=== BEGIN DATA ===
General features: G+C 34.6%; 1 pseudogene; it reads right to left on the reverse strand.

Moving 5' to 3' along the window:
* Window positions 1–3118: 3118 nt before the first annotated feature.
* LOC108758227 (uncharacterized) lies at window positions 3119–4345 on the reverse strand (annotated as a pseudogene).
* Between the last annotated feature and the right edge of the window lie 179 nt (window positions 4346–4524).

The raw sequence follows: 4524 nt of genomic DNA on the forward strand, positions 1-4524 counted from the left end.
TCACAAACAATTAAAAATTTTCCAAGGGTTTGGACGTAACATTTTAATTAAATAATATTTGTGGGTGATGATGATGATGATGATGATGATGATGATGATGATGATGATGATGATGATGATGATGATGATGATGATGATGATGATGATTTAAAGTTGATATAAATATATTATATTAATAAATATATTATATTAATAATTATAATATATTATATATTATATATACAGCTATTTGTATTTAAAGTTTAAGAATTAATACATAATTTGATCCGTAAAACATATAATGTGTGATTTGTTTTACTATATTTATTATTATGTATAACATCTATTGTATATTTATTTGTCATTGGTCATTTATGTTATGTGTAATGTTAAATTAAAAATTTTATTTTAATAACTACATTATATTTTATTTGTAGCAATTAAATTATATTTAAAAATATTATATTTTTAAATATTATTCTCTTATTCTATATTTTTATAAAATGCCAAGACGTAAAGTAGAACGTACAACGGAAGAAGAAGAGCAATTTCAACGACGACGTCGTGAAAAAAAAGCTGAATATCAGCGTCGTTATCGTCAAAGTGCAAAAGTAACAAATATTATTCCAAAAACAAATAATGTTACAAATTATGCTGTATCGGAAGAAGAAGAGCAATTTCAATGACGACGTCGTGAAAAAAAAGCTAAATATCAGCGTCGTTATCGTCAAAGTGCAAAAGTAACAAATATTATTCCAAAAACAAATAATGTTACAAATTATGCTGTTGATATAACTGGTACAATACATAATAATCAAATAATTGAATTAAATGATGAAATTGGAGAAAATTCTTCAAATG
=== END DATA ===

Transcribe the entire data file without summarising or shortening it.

General features: G+C 34.6%; 1 pseudogene; it reads right to left on the reverse strand.

Moving 5' to 3' along the window:
* Window positions 1–3118: 3118 nt before the first annotated feature.
* LOC108758227 (uncharacterized) lies at window positions 3119–4345 on the reverse strand (annotated as a pseudogene).
* Between the last annotated feature and the right edge of the window lie 179 nt (window positions 4346–4524).

The raw sequence follows: 4524 nt of genomic DNA on the forward strand, positions 1-4524 counted from the left end.
TCACAAACAATTAAAAATTTTCCAAGGGTTTGGACGTAACATTTTAATTAAATAATATTTGTGGGTGATGATGATGATGATGATGATGATGATGATGATGATGATGATGATGATGATGATGATGATGATGATGATGATGATGATGATTTAAAGTTGATATAAATATATTATATTAATAAATATATTATATTAATAATTATAATATATTATATATTATATATACAGCTATTTGTATTTAAAGTTTAAGAATTAATACATAATTTGATCCGTAAAACATATAATGTGTGATTTGTTTTACTATATTTATTATTATGTATAACATCTATTGTATATTTATTTGTCATTGGTCATTTATGTTATGTGTAATGTTAAATTAAAAATTTTATTTTAATAACTACATTATATTTTATTTGTAGCAATTAAATTATATTTAAAAATATTATATTTTTAAATATTATTCTCTTATTCTATATTTTTATAAAATGCCAAGACGTAAAGTAGAACGTACAACGGAAGAAGAAGAGCAATTTCAACGACGACGTCGTGAAAAAAAAGCTGAATATCAGCGTCGTTATCGTCAAAGTGCAAAAGTAACAAATATTATTCCAAAAACAAATAATGTTACAAATTATGCTGTATCGGAAGAAGAAGAGCAATTTCAATGACGACGTCGTGAAAAAAAAGCTAAATATCAGCGTCGTTATCGTCAAAGTGCAAAAGTAACAAATATTATTCCAAAAACAAATAATGTTACAAATTATGCTGTTGATATAACTGGTACAATACATAATAATCAAATAATTGAATTAAATGATGAAATTGGAGAAAATTCTTCAAATG